Adaptive Cell-mediated Immunity

Cell-mediated immunity is an integral part of the adaptive immune system, mounting a highly specific defense against pathogens. Cell-mediated immunity develops over a longer period of time than innate immunity. Cell-mediated adaptive response occurs in cells/tissues (intracellular infections or aberrant cells (e.g., tumors)) and involves the T cells or T lymphocytes. The cells, which arise from bone marrow, migrate to the thymus for further maturation. A T cell receptor is assembled and activation is facilitated by antigen-presenting cells in secondary lymphoid organs. Influenced by cytokines, activated T cells can differentiate into subsets (e.g., CD4+ T helper cells, CD8+ cytotoxic T cells, memory T cells). T helper cells aid in the eradication of pathogens by helping the partners of immune cells (e.g., macrophages and granulocytes). With mechanisms activating the caspase pathway, cytotoxic T cells have the capacity to kill microbes. Memory T cells develop after initial exposure to the antigen and become effector T cells on reinfection. T cells also activate B cells (a major component in humoral immunity), which enhance the ability to eliminate pathogens.

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Immune system definition

The immune system provides defense (immunity) against invading pathogens ranging from viruses to parasites. Components are interconnected by blood and the lymphatic circulation.

Two lines of overlapping defense:

  • Innate immunity (nonspecific) 
  • Adaptive immunity (based on specific antigen recognition):
    • Cell-mediated immunity: adaptive response in the cells/tissues involving the T cells
    • Humoral immunity: adaptive response in fluids (“humoral”) involving B cells and immunoglobulins

Innate vs adaptive immunity

Table: Innate versus adaptive immunity
Innate immunityAdaptive immunity
GeneticsGermline encodedGene rearrangements involved in lymphocyte development
Immune responseNonspecificHighly specific
Timing of responseImmediate (minutes to hours)Develops over a longer period of time
Memory responseNoneResponds quickly upon recognition of antigen with memory response
Recognition of pathogenPattern recognition receptors (PRRs) such as toll-like receptors (TLRs) recognize pathogen-associated molecular patterns (PAMPs)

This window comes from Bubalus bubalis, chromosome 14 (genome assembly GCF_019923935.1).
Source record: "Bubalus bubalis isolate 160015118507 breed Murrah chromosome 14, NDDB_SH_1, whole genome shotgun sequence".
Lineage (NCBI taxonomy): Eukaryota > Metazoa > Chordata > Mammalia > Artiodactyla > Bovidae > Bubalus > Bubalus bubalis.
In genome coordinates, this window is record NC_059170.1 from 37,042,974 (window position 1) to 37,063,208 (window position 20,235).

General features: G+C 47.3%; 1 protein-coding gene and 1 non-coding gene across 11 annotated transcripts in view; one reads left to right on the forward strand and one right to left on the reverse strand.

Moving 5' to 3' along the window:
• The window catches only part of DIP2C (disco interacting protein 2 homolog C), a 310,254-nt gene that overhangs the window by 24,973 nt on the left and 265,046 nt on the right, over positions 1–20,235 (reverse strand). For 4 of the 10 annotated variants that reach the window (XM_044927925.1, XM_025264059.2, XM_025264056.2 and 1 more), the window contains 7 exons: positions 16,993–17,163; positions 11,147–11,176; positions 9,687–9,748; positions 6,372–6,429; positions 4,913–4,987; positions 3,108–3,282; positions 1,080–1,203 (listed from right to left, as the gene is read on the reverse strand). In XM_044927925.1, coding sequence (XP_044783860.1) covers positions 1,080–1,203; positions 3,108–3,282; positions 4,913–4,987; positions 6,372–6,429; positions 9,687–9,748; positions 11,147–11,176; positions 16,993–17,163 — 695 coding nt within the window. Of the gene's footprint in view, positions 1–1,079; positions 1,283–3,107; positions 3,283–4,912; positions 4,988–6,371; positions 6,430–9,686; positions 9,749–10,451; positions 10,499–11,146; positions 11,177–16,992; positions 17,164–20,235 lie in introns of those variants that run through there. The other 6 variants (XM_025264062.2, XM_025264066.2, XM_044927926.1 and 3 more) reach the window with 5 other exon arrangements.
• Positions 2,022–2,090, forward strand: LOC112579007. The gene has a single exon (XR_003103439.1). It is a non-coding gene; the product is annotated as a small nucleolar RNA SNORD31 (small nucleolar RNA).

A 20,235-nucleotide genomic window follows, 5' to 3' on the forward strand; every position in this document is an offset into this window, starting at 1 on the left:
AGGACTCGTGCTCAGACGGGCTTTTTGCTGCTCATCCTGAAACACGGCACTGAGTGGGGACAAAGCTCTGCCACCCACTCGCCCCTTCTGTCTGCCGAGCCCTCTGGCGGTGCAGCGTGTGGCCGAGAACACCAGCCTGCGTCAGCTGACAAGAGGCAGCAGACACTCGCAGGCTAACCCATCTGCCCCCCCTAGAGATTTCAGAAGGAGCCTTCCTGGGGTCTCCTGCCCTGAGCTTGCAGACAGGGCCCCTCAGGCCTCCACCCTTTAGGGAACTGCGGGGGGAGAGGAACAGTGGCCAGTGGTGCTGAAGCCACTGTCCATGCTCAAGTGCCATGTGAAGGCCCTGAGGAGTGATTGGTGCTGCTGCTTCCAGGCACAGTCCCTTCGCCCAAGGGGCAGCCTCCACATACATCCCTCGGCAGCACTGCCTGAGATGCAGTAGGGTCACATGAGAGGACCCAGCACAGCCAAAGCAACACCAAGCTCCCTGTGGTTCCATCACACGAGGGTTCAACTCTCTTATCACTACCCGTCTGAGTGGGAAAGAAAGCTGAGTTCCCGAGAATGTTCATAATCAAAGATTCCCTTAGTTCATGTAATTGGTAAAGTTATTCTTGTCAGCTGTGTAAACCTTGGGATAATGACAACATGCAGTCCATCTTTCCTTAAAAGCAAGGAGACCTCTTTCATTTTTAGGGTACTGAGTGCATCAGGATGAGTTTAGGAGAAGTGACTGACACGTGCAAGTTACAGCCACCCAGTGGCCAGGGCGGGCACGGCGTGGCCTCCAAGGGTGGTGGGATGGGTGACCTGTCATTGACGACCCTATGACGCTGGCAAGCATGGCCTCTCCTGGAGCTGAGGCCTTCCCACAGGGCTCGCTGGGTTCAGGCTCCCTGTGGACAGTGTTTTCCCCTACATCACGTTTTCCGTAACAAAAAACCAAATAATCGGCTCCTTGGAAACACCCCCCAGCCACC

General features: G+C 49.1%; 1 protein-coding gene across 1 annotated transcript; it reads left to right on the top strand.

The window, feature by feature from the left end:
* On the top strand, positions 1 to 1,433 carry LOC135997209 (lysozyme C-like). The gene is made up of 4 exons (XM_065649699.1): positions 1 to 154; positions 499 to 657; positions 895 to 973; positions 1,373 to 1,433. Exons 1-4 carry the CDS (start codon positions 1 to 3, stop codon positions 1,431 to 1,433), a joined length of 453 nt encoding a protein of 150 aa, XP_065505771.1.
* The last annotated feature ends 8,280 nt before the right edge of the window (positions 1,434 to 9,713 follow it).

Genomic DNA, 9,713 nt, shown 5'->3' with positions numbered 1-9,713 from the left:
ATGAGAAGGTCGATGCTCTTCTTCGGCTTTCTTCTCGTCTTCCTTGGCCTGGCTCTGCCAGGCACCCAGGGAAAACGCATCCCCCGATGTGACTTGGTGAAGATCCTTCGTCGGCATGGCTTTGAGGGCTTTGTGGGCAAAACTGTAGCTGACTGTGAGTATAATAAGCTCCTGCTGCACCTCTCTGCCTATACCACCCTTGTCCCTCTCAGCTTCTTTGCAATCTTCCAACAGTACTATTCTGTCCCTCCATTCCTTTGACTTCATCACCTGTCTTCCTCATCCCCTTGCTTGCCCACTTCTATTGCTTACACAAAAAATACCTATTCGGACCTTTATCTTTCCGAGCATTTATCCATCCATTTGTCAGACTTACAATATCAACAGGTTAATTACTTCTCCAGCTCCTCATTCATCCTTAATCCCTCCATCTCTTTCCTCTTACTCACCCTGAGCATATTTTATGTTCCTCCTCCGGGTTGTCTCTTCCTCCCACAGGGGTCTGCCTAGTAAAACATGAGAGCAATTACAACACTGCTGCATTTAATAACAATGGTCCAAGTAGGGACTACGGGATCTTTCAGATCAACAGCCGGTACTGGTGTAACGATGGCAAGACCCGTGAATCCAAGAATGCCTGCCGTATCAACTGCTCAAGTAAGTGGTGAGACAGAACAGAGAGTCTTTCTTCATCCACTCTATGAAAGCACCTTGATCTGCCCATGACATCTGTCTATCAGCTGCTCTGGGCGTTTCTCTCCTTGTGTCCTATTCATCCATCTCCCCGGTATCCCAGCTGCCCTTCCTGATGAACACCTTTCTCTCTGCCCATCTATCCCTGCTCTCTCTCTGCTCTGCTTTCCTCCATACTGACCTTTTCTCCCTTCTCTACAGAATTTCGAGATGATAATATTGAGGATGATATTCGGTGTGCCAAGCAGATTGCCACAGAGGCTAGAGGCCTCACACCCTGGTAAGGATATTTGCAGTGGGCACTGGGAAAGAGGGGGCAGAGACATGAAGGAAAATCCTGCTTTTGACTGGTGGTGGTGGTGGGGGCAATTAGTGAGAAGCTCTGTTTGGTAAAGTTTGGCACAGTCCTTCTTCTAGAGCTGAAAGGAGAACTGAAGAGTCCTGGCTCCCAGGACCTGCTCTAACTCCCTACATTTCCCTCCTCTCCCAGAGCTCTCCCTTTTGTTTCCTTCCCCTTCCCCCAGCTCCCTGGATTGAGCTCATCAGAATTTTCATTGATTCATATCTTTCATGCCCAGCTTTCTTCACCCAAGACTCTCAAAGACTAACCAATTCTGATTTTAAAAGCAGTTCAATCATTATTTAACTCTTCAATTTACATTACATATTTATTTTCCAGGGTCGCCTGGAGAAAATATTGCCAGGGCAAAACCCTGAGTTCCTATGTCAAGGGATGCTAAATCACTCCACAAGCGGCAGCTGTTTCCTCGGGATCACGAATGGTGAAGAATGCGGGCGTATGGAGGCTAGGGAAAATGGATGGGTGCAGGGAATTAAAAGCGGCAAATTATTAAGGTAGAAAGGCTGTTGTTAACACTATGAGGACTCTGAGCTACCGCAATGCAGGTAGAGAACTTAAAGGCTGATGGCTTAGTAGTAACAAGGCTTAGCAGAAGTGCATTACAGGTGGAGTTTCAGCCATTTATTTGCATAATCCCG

• Memory cells (T and B cells)
  • Activated B cells
  • Anatomical barriers (e.g., skin)
  • Chemical and biological barriers (e.g., gastric acid, vaginal flora)
  • Cells (e.g., granulocytes)
  • Secreted proteins:
    • Enzymes (e.g., lysozyme)
    • Other PRRs (e.g., antimicrobial peptides (AMPs))
    • Cytokines*
    • Complement*
  • Cell-mediated immunity: T cells
  • Humoral immunity: B cells, immunoglobulins
*The mediators also have roles in adaptive immunity.

Components of the Adaptive Immune System

Responding to microbial invaders is the responsibility of the immune system. Often the innate immune system has the capability to contain the pathogens, but invaders may evolve to evade innate immunity. The next line of defense is the adaptive immune system.

Adaptive immune system definition

  • Cell-mediated immunity and humoral adaptive immunity
  • Composed of lymphocytes (T helper cells, cytotoxic T cells) and secreted proteins (antibodies produced by B cells)
  • Functionality takes days; however, once engaged, repeat encounters with the offending agent elicit a faster response.
  • The B and T cell components:
    • Diversity: respond to millions of antigens
    • Specificity: immune response tailored to the specific antigen
    • Memory: can respond many years later

Cell-mediated immunity

  • Primary effectors: T cells
    • CD4+ T (helper) cells: Different subsets perform multiple functions, including cytokine production and activation of macrophages.
    • CD8+ T (cytotoxic) cells: defend against intracellular bacteria and viruses via destruction of infected cells